The Ford Ranger Raptor will take on the 2022 Baja 1000 | Rare Techy
Newly designed Ford Ranger coming next year and will include a high-performance Ranger Raptor variant for the first time, at least in the US.
Both the new Ranger and Ranger Raptor have already been launched in global markets. One of those markets is Australia, where Ford’s local division has built an extra-rugged Ranger Raptor to tackle the 2022 Baja 1000, which is scheduled to start on November 18.
Ford teamed up with racing outfits Kelly Racing and Lovell Racing to develop the truck, with the latter, led by talented off-roader Brad Lovell, also fielding the truck in Baja.
Modifications include a 3.0-inch lift kit, extended wheel arches, and Method Racing wheels wrapped in BFGoodrich all-terrain tires. The engine is the Ranger Raptor’s twin-turbo 3.0-liter V-6, which maxes out at 392 hp when stock. Ford hasn’t said whether the Baja 1000’s engine has been upgraded, but to highlight the automaker’s sustainability efforts, the truck uses low-carbon fuel sourced from Shell. The fuel contains a 30% renewable energy mixture, in this case a mixture of ethanol and biodiesel.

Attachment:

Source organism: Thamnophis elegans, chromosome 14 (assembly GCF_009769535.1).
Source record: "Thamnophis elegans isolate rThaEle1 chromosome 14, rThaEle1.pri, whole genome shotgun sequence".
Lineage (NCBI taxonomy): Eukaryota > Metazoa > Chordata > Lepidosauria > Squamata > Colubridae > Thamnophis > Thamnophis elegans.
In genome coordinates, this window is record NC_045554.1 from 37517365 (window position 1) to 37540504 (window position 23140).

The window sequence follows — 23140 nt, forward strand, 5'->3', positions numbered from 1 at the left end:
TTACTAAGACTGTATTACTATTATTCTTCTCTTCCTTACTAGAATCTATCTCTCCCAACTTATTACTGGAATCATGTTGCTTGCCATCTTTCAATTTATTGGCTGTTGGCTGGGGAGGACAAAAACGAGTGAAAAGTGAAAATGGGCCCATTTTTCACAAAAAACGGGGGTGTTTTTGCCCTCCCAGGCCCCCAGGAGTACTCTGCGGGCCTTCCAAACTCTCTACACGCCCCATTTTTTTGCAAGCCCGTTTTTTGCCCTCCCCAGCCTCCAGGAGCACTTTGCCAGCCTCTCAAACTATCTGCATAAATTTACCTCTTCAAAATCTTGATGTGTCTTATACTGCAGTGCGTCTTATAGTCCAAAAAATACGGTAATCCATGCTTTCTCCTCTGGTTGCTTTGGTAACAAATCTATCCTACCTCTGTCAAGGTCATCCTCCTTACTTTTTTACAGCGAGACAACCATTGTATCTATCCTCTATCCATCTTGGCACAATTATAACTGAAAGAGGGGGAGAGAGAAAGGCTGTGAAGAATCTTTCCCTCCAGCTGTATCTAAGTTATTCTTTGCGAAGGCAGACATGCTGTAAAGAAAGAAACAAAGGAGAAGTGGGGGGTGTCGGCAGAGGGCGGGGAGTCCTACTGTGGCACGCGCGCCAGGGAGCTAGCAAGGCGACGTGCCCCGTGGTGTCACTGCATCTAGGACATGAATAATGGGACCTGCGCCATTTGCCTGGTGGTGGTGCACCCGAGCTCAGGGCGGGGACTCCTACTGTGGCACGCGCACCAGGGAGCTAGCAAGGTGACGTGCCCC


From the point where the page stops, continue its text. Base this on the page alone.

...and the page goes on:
Ford brought specially prepared versions of the F-150 Raptor and Bronco Raptor to the Baja 1000 before those vehicles were introduced, so it’s no surprise the automaker is doing the same with the Ranger Raptor. The event has become a sort of final test for the automaker’s desert racers.
“The Baja 1000 is a demanding event and a well-known test for off-road vehicles,” said Brian Novak, director of off-road motor sports at Ford Performance, in a statement. “Entering this event, we are building on hundreds of thousands of kilometers of development testing and pushing the Ranger Raptor to new extremes.”
The redesigned Ranger is expected for the 2024 U.S. model year. It’s based on the same updated T6 platform that debuted in the Bronco, and North American versions will be built at the same Michigan plant that builds the Bronco and the current-generation Ranger. .
The Raptor version has more power, off-road suspension, all-terrain wheels and tires, and full-time four-wheel drive with a 2-speed transfer case and differential locks front and rear.
This article was originally published by Motor Authority, an editorial partner of ClassicCars.com.